Downton Abbey and Tutankhamun

Lord and Lady Carnarvon with Howard Carter in Egypt

The internationally famous television series Downton Abbey was filmed at Highclere Castle in Hampshire, ancestral home of the Earls of Carnarvon. The present house was designed in 1842 by Sir Charles Barry, who also worked on the Houses of Parliament. The first written records of the estate date back to 749 AD when an Anglo-Saxon King granted the estate to the Bishops of Winchester. But Highclere also has links to a much earlier date – the 14th century BC – and the reign of the famous Egyptian ‘boy pharaoh’ Tutankhamun.

Highclere Castle, TV and film location for Downton Abbey

The Valley of the Kings

The 5th Earl of Carnarvon, born in 1866, became an enthusiastic amateur Egyptologist and visited Egypt several times with his wife. In 1907 he agreed to fund excavations in Deir el-Bahri, near Luxor, and employed the archaeologist Howard Carter to undertake the work. In 1914 Lord Carnarvon received the concession to dig in the Valley of the Kings, with Carter again leading the work. Many tombs had been found by others in the valley but most had been empty, plundered by grave robbers as far back as ancient times.

Excavations began in 1914 but were interrupted by the First World War and resumed in late 1917. By 1922 Carter had found little of significance and Lord Carnarvon decided to withdraw his financial support. Carter was also frustrated and disappointed at the lack of progress but remained convinced that there must be at least one complete and undisturbed tomb somewhere in the Valley of the Kings.  He persuaded Carnarvon to fund one more season.

Tutankhamun’s tomb

In 1922 Carter began digging under the remains of a row of ancient workmen’s huts. By chance, a waterboy stumbled over a stone under the sand and reported the incident to Carter. Digging revealed a set of steps leading downwards to a sealed doorway. This was a very promising development. As Lord Carnarvon had returned to England, the excavations were filled in again and on 4 November 1922 Carter sent Carnarvon a telegram saying: “At last we have made wonderful discovery in Valley; a magnificent tomb with seals intact; re-covered same for your arrival; congratulations”.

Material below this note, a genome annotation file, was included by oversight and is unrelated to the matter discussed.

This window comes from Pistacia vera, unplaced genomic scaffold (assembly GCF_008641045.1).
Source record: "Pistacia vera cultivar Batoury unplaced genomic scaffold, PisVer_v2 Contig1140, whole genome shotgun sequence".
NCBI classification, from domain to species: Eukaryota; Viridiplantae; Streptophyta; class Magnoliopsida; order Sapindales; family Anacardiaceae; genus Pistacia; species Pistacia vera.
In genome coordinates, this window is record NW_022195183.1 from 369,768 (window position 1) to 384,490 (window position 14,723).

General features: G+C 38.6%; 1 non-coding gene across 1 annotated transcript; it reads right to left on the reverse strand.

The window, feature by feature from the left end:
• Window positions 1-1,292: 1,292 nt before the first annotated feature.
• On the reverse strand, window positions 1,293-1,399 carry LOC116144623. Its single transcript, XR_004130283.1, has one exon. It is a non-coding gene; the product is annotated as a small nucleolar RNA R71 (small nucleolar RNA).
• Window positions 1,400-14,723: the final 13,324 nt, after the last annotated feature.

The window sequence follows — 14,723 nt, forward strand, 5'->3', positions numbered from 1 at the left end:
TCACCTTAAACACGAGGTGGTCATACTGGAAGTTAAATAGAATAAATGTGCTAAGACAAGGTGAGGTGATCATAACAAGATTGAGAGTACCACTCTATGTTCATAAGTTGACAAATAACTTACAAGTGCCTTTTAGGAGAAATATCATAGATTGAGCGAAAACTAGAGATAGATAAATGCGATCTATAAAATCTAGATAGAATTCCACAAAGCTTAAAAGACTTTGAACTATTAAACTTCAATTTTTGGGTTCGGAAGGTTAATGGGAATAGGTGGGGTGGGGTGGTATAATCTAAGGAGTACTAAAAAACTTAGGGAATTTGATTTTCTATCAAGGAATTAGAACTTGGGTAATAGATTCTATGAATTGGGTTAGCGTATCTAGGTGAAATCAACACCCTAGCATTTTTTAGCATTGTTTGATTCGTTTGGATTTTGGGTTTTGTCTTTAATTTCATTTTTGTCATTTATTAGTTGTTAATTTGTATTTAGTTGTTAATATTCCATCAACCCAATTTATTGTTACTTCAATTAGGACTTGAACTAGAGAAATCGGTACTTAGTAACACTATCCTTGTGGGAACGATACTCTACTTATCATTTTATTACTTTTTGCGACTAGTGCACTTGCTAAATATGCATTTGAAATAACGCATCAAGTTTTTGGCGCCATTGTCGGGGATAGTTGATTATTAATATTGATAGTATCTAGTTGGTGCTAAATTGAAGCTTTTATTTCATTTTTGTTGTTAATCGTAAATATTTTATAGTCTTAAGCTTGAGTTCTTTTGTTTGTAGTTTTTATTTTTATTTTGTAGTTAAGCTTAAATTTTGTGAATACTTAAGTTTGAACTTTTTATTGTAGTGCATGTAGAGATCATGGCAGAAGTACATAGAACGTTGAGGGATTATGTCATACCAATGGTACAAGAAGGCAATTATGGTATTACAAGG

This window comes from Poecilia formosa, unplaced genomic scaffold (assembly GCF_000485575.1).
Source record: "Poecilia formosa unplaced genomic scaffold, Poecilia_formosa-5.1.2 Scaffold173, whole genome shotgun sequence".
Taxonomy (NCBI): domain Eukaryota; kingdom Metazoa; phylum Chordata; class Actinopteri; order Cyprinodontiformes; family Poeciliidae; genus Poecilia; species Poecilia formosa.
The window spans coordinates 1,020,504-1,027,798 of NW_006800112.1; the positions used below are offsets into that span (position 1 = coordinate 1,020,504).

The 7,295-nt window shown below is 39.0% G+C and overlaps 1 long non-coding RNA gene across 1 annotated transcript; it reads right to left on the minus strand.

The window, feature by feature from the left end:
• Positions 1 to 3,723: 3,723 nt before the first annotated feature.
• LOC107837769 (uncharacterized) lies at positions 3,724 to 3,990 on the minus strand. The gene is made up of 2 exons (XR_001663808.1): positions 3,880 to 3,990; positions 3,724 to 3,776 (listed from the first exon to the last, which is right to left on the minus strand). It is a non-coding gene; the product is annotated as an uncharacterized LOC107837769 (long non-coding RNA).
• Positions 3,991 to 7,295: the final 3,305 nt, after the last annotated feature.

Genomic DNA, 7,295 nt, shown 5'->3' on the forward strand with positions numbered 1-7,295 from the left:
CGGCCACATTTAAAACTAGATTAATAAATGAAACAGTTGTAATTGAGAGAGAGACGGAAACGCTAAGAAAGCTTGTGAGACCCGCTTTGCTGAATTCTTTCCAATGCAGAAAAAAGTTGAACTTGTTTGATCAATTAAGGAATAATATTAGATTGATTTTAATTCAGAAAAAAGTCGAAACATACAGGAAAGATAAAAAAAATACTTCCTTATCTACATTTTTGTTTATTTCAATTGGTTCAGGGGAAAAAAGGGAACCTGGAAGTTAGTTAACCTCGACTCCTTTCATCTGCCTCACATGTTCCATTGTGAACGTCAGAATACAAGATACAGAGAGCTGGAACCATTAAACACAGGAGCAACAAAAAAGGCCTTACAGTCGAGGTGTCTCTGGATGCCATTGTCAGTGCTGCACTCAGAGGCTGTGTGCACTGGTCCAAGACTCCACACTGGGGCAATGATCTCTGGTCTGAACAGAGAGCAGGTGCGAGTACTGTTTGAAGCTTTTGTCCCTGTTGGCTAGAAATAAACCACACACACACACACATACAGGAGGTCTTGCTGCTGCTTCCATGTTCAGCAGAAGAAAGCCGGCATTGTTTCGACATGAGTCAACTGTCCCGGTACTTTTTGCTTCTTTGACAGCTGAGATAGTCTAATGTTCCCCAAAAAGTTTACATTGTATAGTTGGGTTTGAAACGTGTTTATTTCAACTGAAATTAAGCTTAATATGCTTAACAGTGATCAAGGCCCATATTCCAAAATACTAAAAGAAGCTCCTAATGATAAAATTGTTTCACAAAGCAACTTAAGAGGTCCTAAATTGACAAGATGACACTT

Lord and Lady Carnarvon with Howard Carter in Egypt

Carnarvon returned to Egypt with his wife and on 29 November 1922 he and Carter entered the tomb. Carter crawled through a short tunnel filled with debris, which indicated that the tomb had been opened and possibly plundered by grave-robbers. The tunnel ended in another sealed door, in which Carter made a small hole. He held a candle through the hole to allow any foul gases to escape and then looked inside. “Can you see anything?” asked Carnarvon and Carter replied, “Yes, wonderful things.”

Golden thrones, a chariot and other objects in the anteroom of the tomb, disturbed by grave-robbers

The treasures of Tutankhamun

The discovery of the tomb is one of the most important in the history of archaeology. More than 5,000 objects were found including statues, gold jewellery, chariots, model boats, wall paintings and the magnificent sarcophagus containing Tutankhamun’s mummy with its superb golden funerary mask.

The famous golden funerary mask of Tutankhamun, now in the Cairo Museum

Today the tomb is open to the public and most of the objects found there, including the king’s sarcophagus and the famous golden mask, can be seen in the Cairo Museum and in occasional “world tours”. But not all …

During interior restoration work at Highclere Castle at the end of the 20th century, workmen discovered hidden cupboards in a passageway. The cupboards contained an enormous collection of ancient Egyptian artefacts, including many from Tutankhamun’s tomb, which had been brought home by Lord Carnarvon. These are now on display in an Egyptian Exhibition housed in six rooms in the cellars of the house. The exhibition tells the story of the boy pharaoh and the discovery of his tomb by Howard Carter and the 5th Earl.

Items from Tutankhamun’s tomb in the Egyptian Exhibition at Highclere Castle

The mummy’s curse

And what of Lord Carnarvon himself? On 19 March 1923 he was bitten by a mosquito and the bite became infected when he then cut himself shaving. Blood poisoning led to pneumonia and he died on 5 April in the Continental-Savoy Hotel in Cairo. Lady Carnarvon had his remains brought back to England and his tomb can be found, appropriately, on top of Beacon Hill, an ancient hill fort which overlooks Highclere Castle.

Newspapers in the 1920’s were just as sensationalist as they are today and had soon invented the “Mummy’s Curse” which would supposedly strike down anyone who had entered Tutankhamun’s tomb. This didn’t seem to bother Howard Carter, who lived until 1939.

Today, Highclere Castle contains more than 250 rooms and visitors can see the main state rooms and some bedrooms, as well as the Egyptian Exhibition in the cellars and old staff quarters. The house is set in 1,000 acres of gardens and parkland, designed by the famous 18th century landscape gardener “Capability” Brown. Of additional archaeological interest are the Iron Age fort and a number of tumuli, ancient trackways and field systems. A visit is highly recommended!


Wikipedia pages on Tutankhamun, Lord Carnarvon and Howard Carter

Text       Alun Harvey


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